Therefore, to speak in philosophical terms, Christians have metaphysical common ground with unbelievers, but not epistemological common ground.[8]  Both Christians and non-Christians are made in the image of the Triune God, but the non-Christians has posited an epistemology of illusion and are living out this illusory worldview. Christians are conscious of their covenantal relationship with God through Christ, but unbelievers are not aware due to their active suppression.

Van Til tells a story about how he was riding in a train when he saw a little girl sitting on her daddy’s knee. Something upset her and she slapped her dad in the face. This, Van Til thought to himself, is unbelief. Oliphint explains the story in more detail:

It is by virtue of the knee holding the little girl up that she is able to slap her daddy. To take the knee out from under the little girl would cause her to slap a void. We cannot say that the little girl’s slap is able to prove or assume that the daddy’s knee is not supporting her. The slap itself is possible only because she sits on her daddy’s knee! Thus the support of the daddy is presupposed in the slap itself. This is an illustrative example of the transcendental thrust of Van Til’s method.[9]

These truths shape the way we interact with unbelievers in apologetics. While the unbeliever will appeal to what seems like “common” or “neutral” territory, the believer knows there is no neutral territory in which to appeal to, save the image of God. The Christian, for instance, rejects his desires for Eve-like autonomy and submits to the Word of God. “The Bible,” writes Van Til, “does not appeal to human reason as ultimate in order to justify what it says. It comes to the human being with absolute authority. Its claim is that human reason must itself be taken in the sense in which Scripture takes it, namely, as created by God and as therefore properly subject to the authority of God.”[10] For the Christian, “faith precedes knowledgeable understanding.”[11] For the unbeliever, however, Greg Bahnsen explains:

Given his defective worldview and spiritual attitude, the unbeliever cannot justify any knowledge whatsoever and cannot come to know God in a saving fashion.  This does not mean, however, that unbelievers do not have any knowledge, mush less that they do not know God. What we said is that they cannot justify what they know (in terms of their unbelieving worldview), and they cannot know God in a saving way.[12]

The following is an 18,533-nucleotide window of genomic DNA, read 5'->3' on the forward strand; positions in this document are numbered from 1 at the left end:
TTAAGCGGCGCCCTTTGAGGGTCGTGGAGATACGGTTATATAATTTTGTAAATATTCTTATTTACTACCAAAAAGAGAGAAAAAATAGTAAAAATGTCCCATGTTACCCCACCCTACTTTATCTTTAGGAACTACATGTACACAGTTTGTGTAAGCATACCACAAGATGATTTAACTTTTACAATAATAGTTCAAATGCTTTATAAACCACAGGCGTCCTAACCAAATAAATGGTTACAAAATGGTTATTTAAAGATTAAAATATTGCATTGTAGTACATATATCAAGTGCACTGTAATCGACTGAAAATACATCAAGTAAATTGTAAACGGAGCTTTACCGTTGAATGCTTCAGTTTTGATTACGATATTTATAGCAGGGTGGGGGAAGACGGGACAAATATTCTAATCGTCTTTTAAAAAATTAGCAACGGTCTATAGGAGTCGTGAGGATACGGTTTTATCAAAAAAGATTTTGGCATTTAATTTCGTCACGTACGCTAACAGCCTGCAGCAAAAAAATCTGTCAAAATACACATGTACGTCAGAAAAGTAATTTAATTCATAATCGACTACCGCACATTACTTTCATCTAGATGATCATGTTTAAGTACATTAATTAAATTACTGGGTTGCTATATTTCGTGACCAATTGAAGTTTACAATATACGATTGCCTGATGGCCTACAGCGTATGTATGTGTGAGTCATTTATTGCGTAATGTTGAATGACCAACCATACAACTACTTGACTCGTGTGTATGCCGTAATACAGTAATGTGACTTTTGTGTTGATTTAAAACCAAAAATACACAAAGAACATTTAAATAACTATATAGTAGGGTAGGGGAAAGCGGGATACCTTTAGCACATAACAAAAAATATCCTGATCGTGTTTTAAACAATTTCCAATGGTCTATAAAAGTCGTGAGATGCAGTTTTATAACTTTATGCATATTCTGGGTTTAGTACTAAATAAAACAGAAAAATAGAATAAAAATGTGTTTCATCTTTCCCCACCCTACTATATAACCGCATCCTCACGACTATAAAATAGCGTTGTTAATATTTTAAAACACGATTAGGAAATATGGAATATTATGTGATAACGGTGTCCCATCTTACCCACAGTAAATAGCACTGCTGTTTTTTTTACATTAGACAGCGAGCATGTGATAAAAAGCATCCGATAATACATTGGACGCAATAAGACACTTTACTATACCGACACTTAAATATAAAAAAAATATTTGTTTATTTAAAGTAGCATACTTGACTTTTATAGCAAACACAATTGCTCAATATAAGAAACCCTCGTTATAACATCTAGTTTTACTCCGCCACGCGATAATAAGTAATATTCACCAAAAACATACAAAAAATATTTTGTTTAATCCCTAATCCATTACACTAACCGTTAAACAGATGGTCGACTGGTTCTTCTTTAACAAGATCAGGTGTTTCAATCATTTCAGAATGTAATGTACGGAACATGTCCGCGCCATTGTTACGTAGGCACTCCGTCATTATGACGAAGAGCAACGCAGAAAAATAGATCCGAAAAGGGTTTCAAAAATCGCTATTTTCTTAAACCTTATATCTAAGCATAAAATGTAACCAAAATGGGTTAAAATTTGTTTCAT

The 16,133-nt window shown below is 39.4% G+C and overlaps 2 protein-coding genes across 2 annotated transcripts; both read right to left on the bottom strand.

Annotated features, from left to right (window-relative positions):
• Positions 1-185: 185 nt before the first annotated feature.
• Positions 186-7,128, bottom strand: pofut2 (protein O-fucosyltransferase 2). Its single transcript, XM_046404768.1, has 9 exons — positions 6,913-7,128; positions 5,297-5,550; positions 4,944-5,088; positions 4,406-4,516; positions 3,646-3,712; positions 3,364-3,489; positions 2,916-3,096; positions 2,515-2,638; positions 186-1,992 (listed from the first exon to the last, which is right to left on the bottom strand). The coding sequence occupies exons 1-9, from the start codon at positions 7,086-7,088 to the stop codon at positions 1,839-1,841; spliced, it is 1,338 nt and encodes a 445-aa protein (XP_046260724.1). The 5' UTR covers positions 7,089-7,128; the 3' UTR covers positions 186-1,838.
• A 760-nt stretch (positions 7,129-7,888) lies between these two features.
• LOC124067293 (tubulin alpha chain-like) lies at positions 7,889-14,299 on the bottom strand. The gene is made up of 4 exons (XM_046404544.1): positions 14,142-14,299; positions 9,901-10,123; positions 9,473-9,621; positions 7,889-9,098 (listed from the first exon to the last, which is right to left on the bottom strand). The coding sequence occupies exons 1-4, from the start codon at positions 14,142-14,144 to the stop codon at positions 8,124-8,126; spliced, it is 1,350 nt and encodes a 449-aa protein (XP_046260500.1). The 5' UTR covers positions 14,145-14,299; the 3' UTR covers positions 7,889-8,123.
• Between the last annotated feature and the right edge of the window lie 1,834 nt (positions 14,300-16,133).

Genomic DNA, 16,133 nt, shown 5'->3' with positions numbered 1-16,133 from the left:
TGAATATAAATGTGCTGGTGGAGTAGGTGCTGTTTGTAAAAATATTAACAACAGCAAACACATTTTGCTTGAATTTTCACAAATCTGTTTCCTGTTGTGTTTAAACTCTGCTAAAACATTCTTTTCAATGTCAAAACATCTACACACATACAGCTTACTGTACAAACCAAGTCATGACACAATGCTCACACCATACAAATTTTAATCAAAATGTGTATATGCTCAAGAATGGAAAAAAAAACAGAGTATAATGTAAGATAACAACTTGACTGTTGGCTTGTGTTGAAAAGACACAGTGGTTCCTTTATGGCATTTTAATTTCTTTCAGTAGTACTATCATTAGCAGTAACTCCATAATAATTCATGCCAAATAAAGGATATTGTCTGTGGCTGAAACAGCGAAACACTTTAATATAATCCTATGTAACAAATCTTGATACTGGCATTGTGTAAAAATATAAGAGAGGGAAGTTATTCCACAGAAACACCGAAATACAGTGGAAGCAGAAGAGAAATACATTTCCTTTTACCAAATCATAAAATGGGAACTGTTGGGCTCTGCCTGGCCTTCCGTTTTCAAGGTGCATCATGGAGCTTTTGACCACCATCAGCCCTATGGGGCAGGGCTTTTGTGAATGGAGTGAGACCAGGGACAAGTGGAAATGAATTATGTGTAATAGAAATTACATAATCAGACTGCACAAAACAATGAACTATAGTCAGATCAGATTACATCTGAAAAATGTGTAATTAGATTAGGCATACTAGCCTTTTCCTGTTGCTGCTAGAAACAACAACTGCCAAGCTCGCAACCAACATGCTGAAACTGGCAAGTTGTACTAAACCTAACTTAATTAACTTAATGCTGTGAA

Scott Oliphint sums this up well:

Apart from that condescension, there is no hope of knowing him; he would only be, at best, ‘a mere thought-entity.’ But since he has condescended, and since the One who condescended is the cosmic and redemptive Lord, we are guaranteed, for eternity, to have true knowledge (in Adam) or rejoice in it (in Christ), in either case we know him. And that knowledge is, in either case, indicative of our covenant status before him.[13]

© copyright J. Brandon Burks

[1]John R. Muether, Cornelius Van Til: Reformed Apologist and Churchman, in American Reformed Biographies (Phillipsburg, NJ: P&R, 2008), 116.

[2]Cornelius Van Til, The Defense of the Faith, ed. Scott Oliphint (Phillipsburg, NJ: P&R, 1955), 68.

[3]Ibid., 300.

[4]Ibid., 226.

[5]Ibid., 115.

[6]Ibid., 317.

[7]Ibid., 254.

[8]Muether, Cornelius Van Til, 155.

[9]Scott Oliphint, The Consistency of Van Til’s Methodology (Scarsdale, NY: Westminster Discount Books, 1990), 21.

[10]As quoted in: Greg Bahnsen, Always Ready: Directions for Defending the Faith, ed. by Robert R. Booth (Nacogdoches, TX: CMP, 1996), 17.

[11]Ibid., 88.

[12]Ibid., 122.

[13]K. Scott Oliphint, Covenantal Apologetics: Principles and Practice in Defense of our Faith (Wheaton, IL: Crossway, 2013), 71.